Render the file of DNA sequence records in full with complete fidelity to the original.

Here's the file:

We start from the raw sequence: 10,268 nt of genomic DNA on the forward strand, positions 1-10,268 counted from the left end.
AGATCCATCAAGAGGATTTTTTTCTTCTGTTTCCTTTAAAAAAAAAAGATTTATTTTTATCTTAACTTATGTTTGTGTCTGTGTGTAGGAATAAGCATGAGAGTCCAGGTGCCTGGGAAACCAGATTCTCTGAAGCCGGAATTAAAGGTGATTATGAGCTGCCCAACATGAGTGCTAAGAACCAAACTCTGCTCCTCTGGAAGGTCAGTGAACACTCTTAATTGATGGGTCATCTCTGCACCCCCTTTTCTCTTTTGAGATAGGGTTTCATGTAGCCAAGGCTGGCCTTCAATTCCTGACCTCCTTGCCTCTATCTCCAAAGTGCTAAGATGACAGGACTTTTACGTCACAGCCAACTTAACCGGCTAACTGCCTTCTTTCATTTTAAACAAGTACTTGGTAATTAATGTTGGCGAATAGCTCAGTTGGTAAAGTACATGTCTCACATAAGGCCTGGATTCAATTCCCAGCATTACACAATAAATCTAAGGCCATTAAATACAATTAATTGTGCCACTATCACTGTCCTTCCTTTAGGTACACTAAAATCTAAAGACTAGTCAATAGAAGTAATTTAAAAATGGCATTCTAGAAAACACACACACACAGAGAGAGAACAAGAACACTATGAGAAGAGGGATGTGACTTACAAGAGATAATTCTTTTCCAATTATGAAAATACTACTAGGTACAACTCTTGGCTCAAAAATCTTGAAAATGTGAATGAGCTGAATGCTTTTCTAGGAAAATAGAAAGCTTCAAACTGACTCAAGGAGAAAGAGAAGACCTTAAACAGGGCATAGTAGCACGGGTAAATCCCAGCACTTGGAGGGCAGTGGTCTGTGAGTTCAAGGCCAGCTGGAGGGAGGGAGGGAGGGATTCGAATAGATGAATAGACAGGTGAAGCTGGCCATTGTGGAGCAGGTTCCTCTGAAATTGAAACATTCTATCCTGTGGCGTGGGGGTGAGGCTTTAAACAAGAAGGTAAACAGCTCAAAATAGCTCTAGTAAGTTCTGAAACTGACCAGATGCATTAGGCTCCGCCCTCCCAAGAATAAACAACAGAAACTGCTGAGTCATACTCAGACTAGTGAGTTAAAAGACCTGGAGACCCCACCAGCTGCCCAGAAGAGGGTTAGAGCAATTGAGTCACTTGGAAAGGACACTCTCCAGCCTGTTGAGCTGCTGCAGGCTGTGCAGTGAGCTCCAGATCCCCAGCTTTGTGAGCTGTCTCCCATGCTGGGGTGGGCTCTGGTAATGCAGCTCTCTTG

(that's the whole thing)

We start from the raw sequence: 10,268 nt of genomic DNA on the forward strand, positions 1-10,268 counted from the left end.
AGATCCATCAAGAGGATTTTTTTCTTCTGTTTCCTTTAAAAAAAAAAGATTTATTTTTATCTTAACTTATGTTTGTGTCTGTGTGTAGGAATAAGCATGAGAGTCCAGGTGCCTGGGAAACCAGATTCTCTGAAGCCGGAATTAAAGGTGATTATGAGCTGCCCAACATGAGTGCTAAGAACCAAACTCTGCTCCTCTGGAAGGTCAGTGAACACTCTTAATTGATGGGTCATCTCTGCACCCCCTTTTCTCTTTTGAGATAGGGTTTCATGTAGCCAAGGCTGGCCTTCAATTCCTGACCTCCTTGCCTCTATCTCCAAAGTGCTAAGATGACAGGACTTTTACGTCACAGCCAACTTAACCGGCTAACTGCCTTCTTTCATTTTAAACAAGTACTTGGTAATTAATGTTGGCGAATAGCTCAGTTGGTAAAGTACATGTCTCACATAAGGCCTGGATTCAATTCCCAGCATTACACAATAAATCTAAGGCCATTAAATACAATTAATTGTGCCACTATCACTGTCCTTCCTTTAGGTACACTAAAATCTAAAGACTAGTCAATAGAAGTAATTTAAAAATGGCATTCTAGAAAACACACACACACAGAGAGAGAACAAGAACACTATGAGAAGAGGGATGTGACTTACAAGAGATAATTCTTTTCCAATTATGAAAATACTACTAGGTACAACTCTTGGCTCAAAAATCTTGAAAATGTGAATGAGCTGAATGCTTTTCTAGGAAAATAGAAAGCTTCAAACTGACTCAAGGAGAAAGAGAAGACCTTAAACAGGGCATAGTAGCACGGGTAAATCCCAGCACTTGGAGGGCAGTGGTCTGTGAGTTCAAGGCCAGCTGGAGGGAGGGAGGGAGGGATTCGAATAGATGAATAGACAGGTGAAGCTGGCCATTGTGGAGCAGGTTCCTCTGAAATTGAAACATTCTATCCTGTGGCGTGGGGGTGAGGCTTTAAACAAGAAGGTAAACAGCTCAAAATAGCTCTAGTAAGTTCTGAAACTGACCAGATGCATTAGGCTCCGCCCTCCCAAGAATAAACAACAGAAACTGCTGAGTCATACTCAGACTAGTGAGTTAAAAGACCTGGAGACCCCACCAGCTGCCCAGAAGAGGGTTAGAGCAATTGAGTCACTTGGAAAGGACACTCTCCAGCCTGTTGAGCTGCTGCAGGCTGTGCAGTGAGCTCCAGATCCCCAGCTTTGTGAGCTGTCTCCCATGCTGGGGTGGGCTCTGGTAATGCAGCTCTCTTG